RESPONSE STATEMENT FROM RSPO ON COMMENTS FROM GREENPEACE PERTAINING TO FIRES IN SUMATRA
|Posted on 15 July 2013|
The RSPO disapproves Greenpeace’s claim that it is only seeking to clear its member companies from alleged involvement in the fires in Sumatra. The 5 member companies were selected based on what appeared on the media radar at that point in time. The RSPO responded immediately as soon as the matter came to its attention by directing these member companies to provide digital maps of their concessions to us. The process is still going through its course.
The RSPO reaffirms the importance of maintaining objectivity in any analysis and conclusions. Hence, emphasises the importance of transparently comparing the concession maps posted in the public domain with verified concession maps provided by the implicated companies (these are Business Use Rights licences issued by the National Land Agency which determine the actual concession areas licensed to the individual companies). This is currently only being carried by the RSPO in association with its few member companies; rather than for all the other companies (non RSPO members), which should be the most accurate basis for reference.
The RSPO is of the opinion that Greenpeace has misplaced its objectivity in its analysis of the fires in Sumatra, Indonesia. It has been reported that the palm oil sector has contributed to 20% of the recent fires in Sumatra. Out of the many companies implicated, less than a handful of these companies are RSPO members – which the RSPO views as serious and is fully committed to investigating and taking appropriate action if verified.
However, at its peak there were 9000 hotspots identified and that 80% of the fires are occurring outside of palm oil plantations. The pulp and paper plantations have been identified as having significantly more fires than the oil palm plantations. This is a sector that Greenpeace has been actively involved in and we hope that Greenpeace would regain some perspective and start to apply the same rigour of watchfulness in this sector that the RSPO has in undertaking its own investigations.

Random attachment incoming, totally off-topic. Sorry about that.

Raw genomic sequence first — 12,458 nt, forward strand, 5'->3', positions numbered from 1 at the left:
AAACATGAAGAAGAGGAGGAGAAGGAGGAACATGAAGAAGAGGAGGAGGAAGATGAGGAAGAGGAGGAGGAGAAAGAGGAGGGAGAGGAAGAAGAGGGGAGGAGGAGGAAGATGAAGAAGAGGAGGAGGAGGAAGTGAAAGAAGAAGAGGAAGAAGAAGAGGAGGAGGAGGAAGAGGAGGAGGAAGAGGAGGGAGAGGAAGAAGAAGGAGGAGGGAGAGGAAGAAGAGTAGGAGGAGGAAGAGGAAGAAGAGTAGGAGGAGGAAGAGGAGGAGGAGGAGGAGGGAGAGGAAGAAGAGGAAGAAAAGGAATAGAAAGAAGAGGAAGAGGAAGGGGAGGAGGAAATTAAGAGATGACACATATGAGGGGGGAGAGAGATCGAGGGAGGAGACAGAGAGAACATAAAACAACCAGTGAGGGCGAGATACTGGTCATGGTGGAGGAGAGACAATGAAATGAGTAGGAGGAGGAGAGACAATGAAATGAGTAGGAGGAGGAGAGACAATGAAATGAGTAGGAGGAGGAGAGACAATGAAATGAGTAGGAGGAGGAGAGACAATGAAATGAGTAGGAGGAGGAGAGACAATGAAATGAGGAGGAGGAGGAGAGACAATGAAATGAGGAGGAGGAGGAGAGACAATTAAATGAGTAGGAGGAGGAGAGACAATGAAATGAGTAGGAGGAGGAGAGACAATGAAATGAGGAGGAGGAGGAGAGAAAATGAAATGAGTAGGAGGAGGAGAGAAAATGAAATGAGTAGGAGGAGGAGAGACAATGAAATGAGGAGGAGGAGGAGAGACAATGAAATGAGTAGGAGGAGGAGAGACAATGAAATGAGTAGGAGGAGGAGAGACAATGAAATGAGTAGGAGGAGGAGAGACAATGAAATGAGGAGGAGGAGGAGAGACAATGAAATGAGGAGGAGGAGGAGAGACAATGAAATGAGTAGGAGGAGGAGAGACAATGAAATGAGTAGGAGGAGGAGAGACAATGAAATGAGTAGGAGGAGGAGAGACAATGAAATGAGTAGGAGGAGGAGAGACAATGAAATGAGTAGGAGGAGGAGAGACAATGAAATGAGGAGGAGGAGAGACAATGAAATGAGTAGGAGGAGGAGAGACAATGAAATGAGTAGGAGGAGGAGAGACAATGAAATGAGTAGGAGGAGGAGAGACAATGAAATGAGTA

The RSPO has systems in place for stakeholders to seek recourse for any alleged violation against its code of conduct. On the other hand - Greenpeace has considerable resources, on the ground, which can provide credible evidence to make it easier for stakeholders to seek such recourse. It therefore would be highly constructive if Greenpeace and the RSPO can collaborate to address the issue at hand rather than using media sensationalism to address such a critical environmental dilemma.
In light of this and longer term co-operation, the RSPO has availed itself several times by inviting Greenpeace representatives, to a live public discussion to transparently discourse various dimensions on the RSPO as an organization, its standard and dynamics. Disappointingly - Greenpeace has not been responsive to the invitation. This indeed is a shame as it would be an excellent platform for open and uninhibited discussions between both parties whereby external stakeholders sharing mutual agenda on sustainable palm oil can be exposed to for further insights and understanding.
The RSPO remains open to working and collaborating with organizations that can serve its mutual purpose. No one person or organization can solve the issues at hand. Even with the highest level of collaboration and cooperation, globally faced issues continue to be challenging.
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